Let's suppose a previously unpublished writer wrote a fantasy novel that, contrary to the author's intent to keep the word count more within the realm of "haiku on steroids", wound up "growing fat on the blood of victims" (not unlike the Crapometer) and swelled to a girth more in keeping with a George R.R. Martin title.
Let's suppose also that even after careful revision, the tome remained a BFF (big fat fantasy), however one the author believed possessed a cohesive plot that would suffer from the loss of even a pound of wordage.
Which of the following would be more offensive to a prospective agent:
a) Clearly indicating the novel's length in the query, and causing him/her heart palpitations (to say nothing for risking the query not being read past the first paragraph); or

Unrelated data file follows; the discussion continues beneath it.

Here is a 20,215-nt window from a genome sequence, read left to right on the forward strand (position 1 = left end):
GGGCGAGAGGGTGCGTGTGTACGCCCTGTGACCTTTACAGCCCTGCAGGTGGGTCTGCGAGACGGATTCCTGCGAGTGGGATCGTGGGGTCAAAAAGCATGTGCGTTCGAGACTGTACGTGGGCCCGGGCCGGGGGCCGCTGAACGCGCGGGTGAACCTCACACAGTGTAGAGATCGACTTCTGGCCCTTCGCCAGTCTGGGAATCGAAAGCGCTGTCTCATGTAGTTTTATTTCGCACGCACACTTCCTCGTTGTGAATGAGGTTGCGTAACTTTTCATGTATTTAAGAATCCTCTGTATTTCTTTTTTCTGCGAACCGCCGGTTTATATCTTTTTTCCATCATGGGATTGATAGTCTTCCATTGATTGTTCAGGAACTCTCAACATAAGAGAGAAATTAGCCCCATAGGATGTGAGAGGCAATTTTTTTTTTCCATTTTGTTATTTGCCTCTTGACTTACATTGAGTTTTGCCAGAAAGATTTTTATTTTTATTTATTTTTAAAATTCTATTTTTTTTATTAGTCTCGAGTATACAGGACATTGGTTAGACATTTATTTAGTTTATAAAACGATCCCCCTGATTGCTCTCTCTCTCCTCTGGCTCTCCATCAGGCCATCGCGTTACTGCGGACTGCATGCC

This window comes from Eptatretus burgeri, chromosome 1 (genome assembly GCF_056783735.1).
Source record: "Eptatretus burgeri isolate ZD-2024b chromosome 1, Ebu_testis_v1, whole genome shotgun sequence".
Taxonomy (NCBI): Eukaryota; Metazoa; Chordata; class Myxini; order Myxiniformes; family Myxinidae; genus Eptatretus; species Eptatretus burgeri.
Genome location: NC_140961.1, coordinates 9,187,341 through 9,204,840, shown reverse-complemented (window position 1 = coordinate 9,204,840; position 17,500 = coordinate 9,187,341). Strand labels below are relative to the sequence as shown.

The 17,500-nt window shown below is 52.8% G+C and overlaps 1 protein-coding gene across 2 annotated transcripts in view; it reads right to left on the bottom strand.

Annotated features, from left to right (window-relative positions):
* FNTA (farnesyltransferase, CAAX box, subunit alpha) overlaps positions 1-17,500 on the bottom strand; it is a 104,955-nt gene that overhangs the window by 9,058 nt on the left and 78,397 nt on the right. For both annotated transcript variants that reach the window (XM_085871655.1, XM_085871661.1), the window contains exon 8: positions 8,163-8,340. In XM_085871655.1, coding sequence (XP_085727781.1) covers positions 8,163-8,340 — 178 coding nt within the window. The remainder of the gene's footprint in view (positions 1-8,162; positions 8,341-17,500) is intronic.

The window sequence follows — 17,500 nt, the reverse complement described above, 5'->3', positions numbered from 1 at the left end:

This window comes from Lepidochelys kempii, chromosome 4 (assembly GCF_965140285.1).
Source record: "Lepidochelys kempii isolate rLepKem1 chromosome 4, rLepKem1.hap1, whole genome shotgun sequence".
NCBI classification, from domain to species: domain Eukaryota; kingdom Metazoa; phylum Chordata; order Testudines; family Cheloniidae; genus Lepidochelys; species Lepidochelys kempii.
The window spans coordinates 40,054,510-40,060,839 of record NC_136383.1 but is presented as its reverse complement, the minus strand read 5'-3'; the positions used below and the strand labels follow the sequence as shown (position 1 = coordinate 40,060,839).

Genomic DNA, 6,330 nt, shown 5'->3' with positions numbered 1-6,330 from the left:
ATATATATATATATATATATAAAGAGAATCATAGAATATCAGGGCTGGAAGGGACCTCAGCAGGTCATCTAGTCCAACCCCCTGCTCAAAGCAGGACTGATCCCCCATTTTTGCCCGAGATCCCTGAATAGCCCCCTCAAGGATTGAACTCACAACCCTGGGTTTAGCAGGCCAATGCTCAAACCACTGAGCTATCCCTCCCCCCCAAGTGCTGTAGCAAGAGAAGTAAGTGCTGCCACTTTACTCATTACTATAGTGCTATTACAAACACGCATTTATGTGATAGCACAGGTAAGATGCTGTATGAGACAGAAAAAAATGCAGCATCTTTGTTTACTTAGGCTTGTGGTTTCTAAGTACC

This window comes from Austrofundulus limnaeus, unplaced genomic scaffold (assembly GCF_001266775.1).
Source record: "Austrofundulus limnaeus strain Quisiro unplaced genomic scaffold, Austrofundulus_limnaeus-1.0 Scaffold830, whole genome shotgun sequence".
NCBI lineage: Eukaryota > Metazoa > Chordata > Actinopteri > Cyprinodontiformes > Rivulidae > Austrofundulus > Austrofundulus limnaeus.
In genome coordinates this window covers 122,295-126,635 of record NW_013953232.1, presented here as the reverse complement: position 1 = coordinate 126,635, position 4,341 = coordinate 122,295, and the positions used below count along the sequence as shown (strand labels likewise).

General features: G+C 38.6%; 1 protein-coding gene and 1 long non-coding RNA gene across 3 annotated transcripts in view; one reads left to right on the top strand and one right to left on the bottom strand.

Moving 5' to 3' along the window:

b) "Conveniently" forgetting to mention the word count, and hopefully dazzling him/her with the samples pages? The novel in question is standalone (as opposed to a trilogy or series), which is at least ONE point in its favor.
Cause like we wouldn't notice?
The FIRST thing you look for is word count when the SFF letters come over the transom cause you just KNOW it's not a delicate little tome that fits snugly in your reticule for easy reading.
BFF isn't a deal breaker in SFF. Mention the word count. If you leave it off, I'm just gonna email you and ask.
And get ready to embrace the pruning shears. You'd be surprised how much F can come off a BFF book when Miss Snark starts trimming.